I may be as crazy as a bedbug to spread this story, but I’ve been itching to tell it for years.
And now that the real critters are hitchhiking across the national and international scene, it’s time.
You’re aware. I’m aware. Even Doonesbury has turned from clobbering former President Bush and Sarah Palin to attacking the bedbug problem.
But long before it was in vogue to discuss these blood-sucking insects, my youngest daughter became painfully aware. It happened about seven years ago while she worked as the film production supervisor at a desolate location in California’s Mojave Desert.
Never miss a local story.
“Mom,” Tiffany whimpered into her cell phone, “I drove all the way into Barstow today and the doctor says I’ve been bitten by bed bugs!”
What? I thought those creepy-crawlies existed only in a nursery rhyme—one my mom had recited for years as I headed for bed: “Sleep tight. Don’t let the bed bugs bite!” Never in my wildest nightmare did I think they were real. (No wonder we always said nighttime prayers!) But here was my own flesh and blood — with a little less blood — telling me about her ordeal.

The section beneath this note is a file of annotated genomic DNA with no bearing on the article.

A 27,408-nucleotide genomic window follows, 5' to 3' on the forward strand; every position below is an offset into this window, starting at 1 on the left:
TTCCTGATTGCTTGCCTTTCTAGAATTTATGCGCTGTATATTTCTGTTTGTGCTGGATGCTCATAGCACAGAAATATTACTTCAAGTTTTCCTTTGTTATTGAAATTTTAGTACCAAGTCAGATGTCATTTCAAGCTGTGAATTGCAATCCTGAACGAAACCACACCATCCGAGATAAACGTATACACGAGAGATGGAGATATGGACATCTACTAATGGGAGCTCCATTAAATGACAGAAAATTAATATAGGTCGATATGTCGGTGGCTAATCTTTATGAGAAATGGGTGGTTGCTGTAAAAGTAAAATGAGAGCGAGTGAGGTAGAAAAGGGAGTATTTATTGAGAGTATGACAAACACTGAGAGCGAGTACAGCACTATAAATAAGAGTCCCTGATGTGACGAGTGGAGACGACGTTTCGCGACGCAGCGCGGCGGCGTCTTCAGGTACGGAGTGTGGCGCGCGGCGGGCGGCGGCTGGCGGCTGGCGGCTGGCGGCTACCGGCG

“He said there’s nothing I can do about the bug bites,” Tiffany grumbled, “and told me I’d have to live with the pests as long as I stayed at that motel,” her voice rising in desperation. “But there’s nowhere else in town for me to stay!”
Obviously, she was bugged.
Nevertheless, not to be outmaneuvered by a parasite or continue to live in bedlam, Tiffany headed to Walmart.
There she armed herself with spray cans of Lysol, a plastic cover to seal the mattress, brand new bedding and fresh towels.
She also changed rooms.
Now, blanketed in the knowledge that she’d taken every measure to secure her sleeping area against any future onslaught, Tiffany gave her husband, Elliott, the tactic he would have to use if he planned to leap — and I do mean leap — into their bed at night. It didn’t matter how late he returned from chauffeuring Kelsey Grammer to a hotel nearly an hour away, the battle plan remained the same.
No clothing would touch the floor, showers must be taken and clean towels hung up to dry. Every footstep leading toward the bed would be on carefully placed terrycloth with a quick hop onto the mattress.
The strategy did more than scratch the surface. But years later, I still wonder if their pillow talk included, “Sleep tight. Don’t let the bedbugs bite!”